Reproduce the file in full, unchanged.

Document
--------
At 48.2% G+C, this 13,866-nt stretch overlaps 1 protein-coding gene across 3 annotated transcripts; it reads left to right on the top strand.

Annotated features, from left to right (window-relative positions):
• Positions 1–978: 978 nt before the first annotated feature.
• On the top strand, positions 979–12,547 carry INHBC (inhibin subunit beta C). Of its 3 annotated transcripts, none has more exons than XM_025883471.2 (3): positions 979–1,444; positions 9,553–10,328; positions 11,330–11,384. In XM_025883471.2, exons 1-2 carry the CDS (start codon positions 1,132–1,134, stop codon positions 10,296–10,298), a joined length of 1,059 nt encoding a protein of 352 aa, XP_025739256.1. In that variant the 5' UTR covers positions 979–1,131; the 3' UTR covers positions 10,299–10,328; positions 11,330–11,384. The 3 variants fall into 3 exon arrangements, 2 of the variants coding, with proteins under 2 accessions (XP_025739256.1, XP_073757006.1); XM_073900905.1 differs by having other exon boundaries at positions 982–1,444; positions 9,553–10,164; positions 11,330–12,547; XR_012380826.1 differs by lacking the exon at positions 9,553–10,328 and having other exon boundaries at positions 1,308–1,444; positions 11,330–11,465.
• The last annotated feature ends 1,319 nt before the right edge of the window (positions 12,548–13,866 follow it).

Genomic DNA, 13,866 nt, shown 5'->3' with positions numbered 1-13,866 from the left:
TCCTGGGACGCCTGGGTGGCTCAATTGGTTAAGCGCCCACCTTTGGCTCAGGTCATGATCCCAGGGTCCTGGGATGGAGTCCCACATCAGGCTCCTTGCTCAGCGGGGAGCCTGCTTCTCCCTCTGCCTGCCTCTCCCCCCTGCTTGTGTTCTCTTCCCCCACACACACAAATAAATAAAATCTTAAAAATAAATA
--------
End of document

At 48.2% G+C, this 13,866-nt stretch overlaps 1 protein-coding gene across 3 annotated transcripts; it reads left to right on the top strand.

Annotated features, from left to right (window-relative positions):
• Positions 1–978: 978 nt before the first annotated feature.
• On the top strand, positions 979–12,547 carry INHBC (inhibin subunit beta C). Of its 3 annotated transcripts, none has more exons than XM_025883471.2 (3): positions 979–1,444; positions 9,553–10,328; positions 11,330–11,384. In XM_025883471.2, exons 1-2 carry the CDS (start codon positions 1,132–1,134, stop codon positions 10,296–10,298), a joined length of 1,059 nt encoding a protein of 352 aa, XP_025739256.1. In that variant the 5' UTR covers positions 979–1,131; the 3' UTR covers positions 10,299–10,328; positions 11,330–11,384. The 3 variants fall into 3 exon arrangements, 2 of the variants coding, with proteins under 2 accessions (XP_025739256.1, XP_073757006.1); XM_073900905.1 differs by having other exon boundaries at positions 982–1,444; positions 9,553–10,164; positions 11,330–12,547; XR_012380826.1 differs by lacking the exon at positions 9,553–10,328 and having other exon boundaries at positions 1,308–1,444; positions 11,330–11,465.
• The last annotated feature ends 1,319 nt before the right edge of the window (positions 12,548–13,866 follow it).

Genomic DNA, 13,866 nt, shown 5'->3' with positions numbered 1-13,866 from the left:
TCCTGGGACGCCTGGGTGGCTCAATTGGTTAAGCGCCCACCTTTGGCTCAGGTCATGATCCCAGGGTCCTGGGATGGAGTCCCACATCAGGCTCCTTGCTCAGCGGGGAGCCTGCTTCTCCCTCTGCCTGCCTCTCCCCCCTGCTTGTGTTCTCTTCCCCCACACACACAAATAAATAAAATCTTAAAAATAAATA